Letter to the Editor: Montclair Renters Need More Protection

As we write this letter, tenant advocates and some landlords are meeting to negotiate a new rent control ordinance. If an agreement is reached and approved by the Town Council, Montclair can avoid running a special election on rent control. While we wait for the results of these discussions, we want to explain why Montclair needs rent control.

Forty-two percent of Montclair’s households are renters. They need more protection than they currently have. Landlords in town masquerading as homeowners are trying to convince us these protections aren’t necessary. This is not true. One reason our town needs rent control is the percentage of rent burdened tenants increased by 35% between 2000 to 2018. Rent burden is defined by a household spending more than 1/3 of their income on rent.

Rent control works in Caldwell, Verona, West Orange and Morristown. It can work in Montclair too.

According to Montclair’s master plan, one of our town’s unique strengths is its diversity, both economic and social, and there is a danger of losing that diversity due to rising housing costs. Sadly, this is already happening. The percentage of Black residents in Montclair decreased by 26% between 2000 to 2019. At the same time, upper income households increased by 29%.

Landlords are pushing the false argument that rent control means Montclair’s taxes will go up. Towns that have rent control all have lower property taxes than Montclair. Property tax increases have happened in the past, without rent control, and they will likely continue, unrelated to rent control.

There are many reasons New Jersey has high taxes. Rent control is not one of them.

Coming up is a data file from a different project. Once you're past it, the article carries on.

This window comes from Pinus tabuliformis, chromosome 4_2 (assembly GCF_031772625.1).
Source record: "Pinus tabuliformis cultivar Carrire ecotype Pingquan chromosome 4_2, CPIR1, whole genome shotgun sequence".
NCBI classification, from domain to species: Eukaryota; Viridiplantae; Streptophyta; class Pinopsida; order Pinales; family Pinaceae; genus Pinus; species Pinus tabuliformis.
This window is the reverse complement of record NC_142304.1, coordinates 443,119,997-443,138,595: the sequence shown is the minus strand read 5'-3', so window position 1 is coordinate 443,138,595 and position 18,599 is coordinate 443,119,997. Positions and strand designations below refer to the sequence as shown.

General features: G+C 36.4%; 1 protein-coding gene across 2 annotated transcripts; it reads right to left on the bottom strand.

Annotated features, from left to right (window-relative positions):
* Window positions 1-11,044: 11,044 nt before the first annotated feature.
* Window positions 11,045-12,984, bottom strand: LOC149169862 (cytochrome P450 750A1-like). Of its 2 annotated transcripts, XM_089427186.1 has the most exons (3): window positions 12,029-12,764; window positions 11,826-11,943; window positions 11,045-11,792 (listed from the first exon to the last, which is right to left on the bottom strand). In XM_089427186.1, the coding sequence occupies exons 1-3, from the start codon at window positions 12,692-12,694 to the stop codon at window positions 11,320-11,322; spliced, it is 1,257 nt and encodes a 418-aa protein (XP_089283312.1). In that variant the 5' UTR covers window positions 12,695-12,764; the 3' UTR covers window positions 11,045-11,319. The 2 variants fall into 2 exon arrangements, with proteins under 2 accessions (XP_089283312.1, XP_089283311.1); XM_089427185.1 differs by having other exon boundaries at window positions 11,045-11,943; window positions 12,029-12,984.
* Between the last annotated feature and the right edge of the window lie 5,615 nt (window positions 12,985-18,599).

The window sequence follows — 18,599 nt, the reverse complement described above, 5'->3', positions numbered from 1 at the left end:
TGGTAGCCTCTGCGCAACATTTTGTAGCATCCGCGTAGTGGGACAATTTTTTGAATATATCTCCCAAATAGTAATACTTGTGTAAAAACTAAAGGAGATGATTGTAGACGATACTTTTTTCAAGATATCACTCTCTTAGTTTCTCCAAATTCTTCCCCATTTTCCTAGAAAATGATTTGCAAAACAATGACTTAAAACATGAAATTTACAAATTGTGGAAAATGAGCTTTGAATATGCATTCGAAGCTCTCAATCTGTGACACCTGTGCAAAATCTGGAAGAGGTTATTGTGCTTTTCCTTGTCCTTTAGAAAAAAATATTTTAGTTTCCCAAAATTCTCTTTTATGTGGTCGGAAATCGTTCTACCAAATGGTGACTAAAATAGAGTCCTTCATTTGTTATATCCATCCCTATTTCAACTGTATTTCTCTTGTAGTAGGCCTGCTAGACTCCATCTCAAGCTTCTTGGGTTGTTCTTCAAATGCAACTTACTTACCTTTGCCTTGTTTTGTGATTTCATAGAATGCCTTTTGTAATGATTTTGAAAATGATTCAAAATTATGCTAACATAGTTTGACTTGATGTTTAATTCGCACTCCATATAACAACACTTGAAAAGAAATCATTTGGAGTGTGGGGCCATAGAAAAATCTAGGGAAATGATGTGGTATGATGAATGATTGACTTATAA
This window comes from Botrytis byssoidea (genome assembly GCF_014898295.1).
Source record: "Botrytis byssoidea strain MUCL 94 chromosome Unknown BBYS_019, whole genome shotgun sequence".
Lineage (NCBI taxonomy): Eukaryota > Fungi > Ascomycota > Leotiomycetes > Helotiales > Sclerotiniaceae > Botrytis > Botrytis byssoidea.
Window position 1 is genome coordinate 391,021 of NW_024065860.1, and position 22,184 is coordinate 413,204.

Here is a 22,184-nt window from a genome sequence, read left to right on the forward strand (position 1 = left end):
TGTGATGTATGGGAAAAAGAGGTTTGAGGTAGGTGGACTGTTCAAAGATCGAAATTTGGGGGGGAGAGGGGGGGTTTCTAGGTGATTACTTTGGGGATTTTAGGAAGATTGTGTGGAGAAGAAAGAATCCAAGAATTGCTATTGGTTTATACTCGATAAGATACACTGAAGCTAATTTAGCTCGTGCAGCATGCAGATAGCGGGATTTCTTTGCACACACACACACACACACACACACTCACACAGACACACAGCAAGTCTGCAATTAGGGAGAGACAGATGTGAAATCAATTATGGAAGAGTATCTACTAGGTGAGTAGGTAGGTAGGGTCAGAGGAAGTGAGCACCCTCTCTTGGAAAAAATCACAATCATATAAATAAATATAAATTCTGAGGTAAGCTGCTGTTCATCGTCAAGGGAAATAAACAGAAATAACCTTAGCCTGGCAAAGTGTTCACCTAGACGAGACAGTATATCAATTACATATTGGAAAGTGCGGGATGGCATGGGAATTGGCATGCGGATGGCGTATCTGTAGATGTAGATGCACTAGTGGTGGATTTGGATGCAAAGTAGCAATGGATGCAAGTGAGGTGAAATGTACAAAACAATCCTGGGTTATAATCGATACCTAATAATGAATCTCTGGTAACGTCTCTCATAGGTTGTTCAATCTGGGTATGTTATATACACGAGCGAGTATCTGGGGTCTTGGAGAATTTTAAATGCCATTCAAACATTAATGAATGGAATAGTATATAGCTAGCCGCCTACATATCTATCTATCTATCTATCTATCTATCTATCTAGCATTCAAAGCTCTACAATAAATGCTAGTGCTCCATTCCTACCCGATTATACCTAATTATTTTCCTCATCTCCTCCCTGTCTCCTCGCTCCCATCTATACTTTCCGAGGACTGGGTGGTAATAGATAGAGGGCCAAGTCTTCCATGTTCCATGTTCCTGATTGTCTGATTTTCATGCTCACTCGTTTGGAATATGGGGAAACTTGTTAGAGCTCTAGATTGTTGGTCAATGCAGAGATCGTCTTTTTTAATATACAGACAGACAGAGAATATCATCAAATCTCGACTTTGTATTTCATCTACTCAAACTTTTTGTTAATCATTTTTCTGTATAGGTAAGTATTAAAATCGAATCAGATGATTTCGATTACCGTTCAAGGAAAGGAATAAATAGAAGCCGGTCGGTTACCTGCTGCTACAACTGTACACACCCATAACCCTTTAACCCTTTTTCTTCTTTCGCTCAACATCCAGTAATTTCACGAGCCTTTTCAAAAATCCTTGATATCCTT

Homeowners don’t need to be threatened by rent control. If we are asked to vote, make sure to support rent control.

Michelle Ashley
Gillian Eigo
Nadia Estela
Louisa Hackett
Keith Hefner
Elizabeth Perez
Betsy Tessler
Members of the Homeowners Committee of the Tenants Organization of Montclair

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  1. “Landlords in town masquerading as homeowners are trying to convince us these protections aren’t necessary.

    A line after my own heart. Love it.

    “The vast majority of rental units in Montclair would not be covered under the current law as it leaves out single homes, two and three family dwellings and new construction since 2008 (think Valley & Bloom, Seymour Street, the Vestry).” – Councilor Yacobellis

    The ordinance is covering just 14% of all households. The ordinance ensures affordability/diversity in less than 1% in the First Ward households and 3% of households in the Second Ward. The ordinance concentrates affordability/diversity controls in specific parts of the 3rd & 4th Wards.

    In either scenario, whether by ordinance or referendum, we can expand the scope of price controls later. We can also expect this issue will be part of our 2024 Council election and candidates can campaign on it – as they did in the 2020 Council election.

  2. Help me with the math. If rent was $100 in 2000 and Rent control was in effect with 4.25% maximum increases (and landlords actually raised rents the maximum allowable amount), then rent would be $211 in 2018. Rent would’ve grown by 111%. The median household income only went up 39% in that same time period. Rent Control would’ve done nothing to prevent the increase in rent burdened households. I’m not saying there isn’t a problem, I’m just saying Rent Control isn’t going to solve it. We should be looking for real solutions here and not using buzz words that make people feel good.

  3. 3rdwarder,
    The problem with that scenario is that it doesn’t take into account a town becoming more desirable during that 20 years. Shouldn’t a property owner be able to realize the increase in the value of what they own? Would single family homeowners be happy if after 20 years of owning, maintaining, and paying taxes would only be able able to realize an increase equal to the percentage of household income as oppose to the doubling or tripling of their homes value? Anytime values are artificially controlled someone loses. Usually everyone…

  4. Gee, they looked all the way to Verona for evidence that rent control works. If it works so well, why not control home and food prices as well?

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